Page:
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Hydropower generation costs Pepco 6pc of total bill

Hydroelectricity generation burdens Pakistan Electric Power Company (Pepco) with only six percent of the total power bills due to low generating costs even though it accounts for 35 percent of the total power generation, according to Water and Power Development Authority (Wapda).

A presentation by Wapda to the National Assembly Standing Committee on Water and Power showed that Wapda supplied 25,500 giga watt hours (GHW) of electricity to Pepco during July-April 2010-11, which was 35 percent of the total electricity received by Pepco for that period.

Since the electricity was supplied at a low rate of Rs1.19 per unit, the amount billed was Rs30.455 billion, which was six percent of the total power bills of Rs500.342 billion, the presentation said.

The power generation companies (Gencos) managed and run by Pepco produced 11,244 GHW of electricity during the same period, which was 16 percent of the total power received by the Pepco system.

However, the bill for the supply of this power was Rs105.710 billion – a little over three times the amount billed by Wapda for 2.2 times more power supplied. The rate at which the Gencos billed Pepco was Rs9.18 per unit.

The independent power producers (IPPs) supplied 35,783 GWH of electricity to Pepco, which was 49 percent of the total power received by Pepco. They billed Pepco at an average of Rs10.18 per unit and the total amount billed was Rs364.177 billion.

The billing was 73 percent of the total bills received by Pepco for power supplied from different suppliers. The Pepco received 10.6 times higher bills from IPPs than Wapda supplied hydro power although the electricity supplied was only 1.5 times higher.

The Wapda presentation also showed that the average cost of one unit of electricity to Pepco was Rs6.90. The burden on Pepco, however, increased due to its distribution and revenue collection inefficiencies.

The suppliers bill Pepco on an average Rs55.62 per month and the circular debt averages Rs24 billion per month, which means that the inefficiencies in the power sector are 44 percent, which by any standard are unsustainable.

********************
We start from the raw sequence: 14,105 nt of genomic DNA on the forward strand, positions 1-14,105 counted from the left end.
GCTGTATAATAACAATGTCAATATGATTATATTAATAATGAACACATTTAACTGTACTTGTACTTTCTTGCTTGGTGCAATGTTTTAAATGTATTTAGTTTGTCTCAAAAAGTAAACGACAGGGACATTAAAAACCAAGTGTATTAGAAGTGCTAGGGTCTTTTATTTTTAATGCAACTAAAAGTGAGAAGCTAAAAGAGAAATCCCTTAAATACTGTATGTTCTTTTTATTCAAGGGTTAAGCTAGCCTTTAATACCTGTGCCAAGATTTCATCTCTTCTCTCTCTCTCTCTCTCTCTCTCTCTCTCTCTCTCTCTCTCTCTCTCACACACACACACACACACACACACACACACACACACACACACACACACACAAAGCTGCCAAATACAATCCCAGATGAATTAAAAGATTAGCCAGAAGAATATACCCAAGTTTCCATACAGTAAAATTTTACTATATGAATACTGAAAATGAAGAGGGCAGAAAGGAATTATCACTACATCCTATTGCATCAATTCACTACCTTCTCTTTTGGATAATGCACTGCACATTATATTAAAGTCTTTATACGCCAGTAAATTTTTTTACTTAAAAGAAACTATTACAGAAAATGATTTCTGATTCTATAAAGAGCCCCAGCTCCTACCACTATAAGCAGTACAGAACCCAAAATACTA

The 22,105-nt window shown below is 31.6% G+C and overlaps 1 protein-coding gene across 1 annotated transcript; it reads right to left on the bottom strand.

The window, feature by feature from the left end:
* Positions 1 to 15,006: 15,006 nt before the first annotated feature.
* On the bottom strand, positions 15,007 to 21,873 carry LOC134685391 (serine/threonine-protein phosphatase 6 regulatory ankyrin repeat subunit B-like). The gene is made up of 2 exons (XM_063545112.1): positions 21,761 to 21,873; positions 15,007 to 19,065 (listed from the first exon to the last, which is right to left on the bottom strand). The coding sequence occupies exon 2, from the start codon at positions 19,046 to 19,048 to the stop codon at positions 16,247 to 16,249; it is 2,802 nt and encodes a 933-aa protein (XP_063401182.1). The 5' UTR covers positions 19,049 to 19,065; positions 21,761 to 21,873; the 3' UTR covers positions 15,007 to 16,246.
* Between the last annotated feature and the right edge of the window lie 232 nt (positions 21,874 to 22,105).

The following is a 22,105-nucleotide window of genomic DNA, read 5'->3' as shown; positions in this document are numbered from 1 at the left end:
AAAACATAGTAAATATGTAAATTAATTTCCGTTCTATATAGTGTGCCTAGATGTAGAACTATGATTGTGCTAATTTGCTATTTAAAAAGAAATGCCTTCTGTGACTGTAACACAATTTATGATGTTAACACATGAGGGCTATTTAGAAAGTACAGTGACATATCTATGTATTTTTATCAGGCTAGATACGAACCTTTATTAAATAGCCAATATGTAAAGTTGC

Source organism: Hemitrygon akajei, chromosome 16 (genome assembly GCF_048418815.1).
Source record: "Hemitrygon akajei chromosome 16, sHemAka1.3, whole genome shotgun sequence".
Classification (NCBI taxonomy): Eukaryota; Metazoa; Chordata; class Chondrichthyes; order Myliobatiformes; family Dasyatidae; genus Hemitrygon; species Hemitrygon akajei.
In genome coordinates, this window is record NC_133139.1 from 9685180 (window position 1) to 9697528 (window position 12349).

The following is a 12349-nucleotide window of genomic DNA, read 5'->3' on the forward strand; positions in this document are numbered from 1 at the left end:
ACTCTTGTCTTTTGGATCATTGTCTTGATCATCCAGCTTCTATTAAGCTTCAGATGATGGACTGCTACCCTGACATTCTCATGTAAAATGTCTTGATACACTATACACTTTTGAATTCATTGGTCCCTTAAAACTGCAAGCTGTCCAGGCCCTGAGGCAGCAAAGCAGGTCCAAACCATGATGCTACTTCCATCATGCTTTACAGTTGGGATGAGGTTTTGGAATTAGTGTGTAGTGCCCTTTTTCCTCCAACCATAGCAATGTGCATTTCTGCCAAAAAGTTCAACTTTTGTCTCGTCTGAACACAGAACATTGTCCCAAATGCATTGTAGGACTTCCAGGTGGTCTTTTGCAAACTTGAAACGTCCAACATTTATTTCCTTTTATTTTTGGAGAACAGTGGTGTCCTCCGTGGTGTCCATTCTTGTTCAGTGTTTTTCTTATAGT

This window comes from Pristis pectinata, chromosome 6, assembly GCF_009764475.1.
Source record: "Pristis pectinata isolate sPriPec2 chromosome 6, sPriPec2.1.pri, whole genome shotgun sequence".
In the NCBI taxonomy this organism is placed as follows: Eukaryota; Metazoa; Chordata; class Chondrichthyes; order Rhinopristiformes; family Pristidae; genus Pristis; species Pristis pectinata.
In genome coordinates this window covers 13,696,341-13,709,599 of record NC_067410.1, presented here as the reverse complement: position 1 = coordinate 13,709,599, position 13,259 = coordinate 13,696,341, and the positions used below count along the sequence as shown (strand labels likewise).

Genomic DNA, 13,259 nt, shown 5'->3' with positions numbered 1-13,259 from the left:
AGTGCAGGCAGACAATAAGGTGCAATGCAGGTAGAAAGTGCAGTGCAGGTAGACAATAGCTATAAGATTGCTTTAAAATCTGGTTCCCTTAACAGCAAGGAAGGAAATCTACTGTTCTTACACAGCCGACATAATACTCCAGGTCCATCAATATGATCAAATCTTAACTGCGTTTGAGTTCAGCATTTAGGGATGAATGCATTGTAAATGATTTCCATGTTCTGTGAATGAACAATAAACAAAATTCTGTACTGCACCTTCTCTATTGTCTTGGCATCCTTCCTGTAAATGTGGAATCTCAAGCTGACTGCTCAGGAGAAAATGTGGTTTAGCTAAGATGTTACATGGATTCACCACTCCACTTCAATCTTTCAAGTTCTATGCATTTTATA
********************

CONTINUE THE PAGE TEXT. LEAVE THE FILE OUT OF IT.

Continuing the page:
The cushion provided by the low cost hydroelectric power would start diluting as new hydroelectric generation projects start operating in the coming years, the Wapda presentation said.

According to Wapda, the current cost of power generation from its 12 power generation projects is Rs1.05 per unit. Of the 12 hydroelectric projects, the cost of electricity produced at the 243 megawatts (MW) Warsak project is Rs0.42 per unit while its Rs0.52 per unit at the 1000 MW Mangla.

Further, the cost of electricity produced is Rs0.50 per unit at the 22 MW Rasul, Rs0.71per unit at the 3,478 MW Tarbela, Rs0.72 per unit at the 20 MW Dargai, Rs0.81 per unit at the 13.5 MW Shadiwal, Rs1.16 at the 1,450MW Ghazi Brotha, Rs1.18 per unit at the 14 MW Nandipur, Rs1.59 per unit at the 13.2 MW Chichoki, Rs1.83 per unit at the 184MW Chashma, Rs1.86 at the 72 MW Khan Khwar and Rs2.62 on various small hydroelectric projects of six megawatts.

The total power generation capacity of the 12 existing hydropower projects is 6,516 MW.

The Wapda presentation further showed that the per unit cost of electricity for the upcoming hydroelectric power would be Rs4.85 for the 121 MW Alai Khwar, Rs3.51 from the 96 MW Jinnah, Rs4.80 from the 969MW Nelum Jehlum, Rs5.05 from the 106 MW Golen gol, Rs7.45 from the 17.4MW Gomal Zam, Rs4.95 from the 4,500 Diamer Bhasha and Rs7.56 from the 83MW Kurram Tangi.

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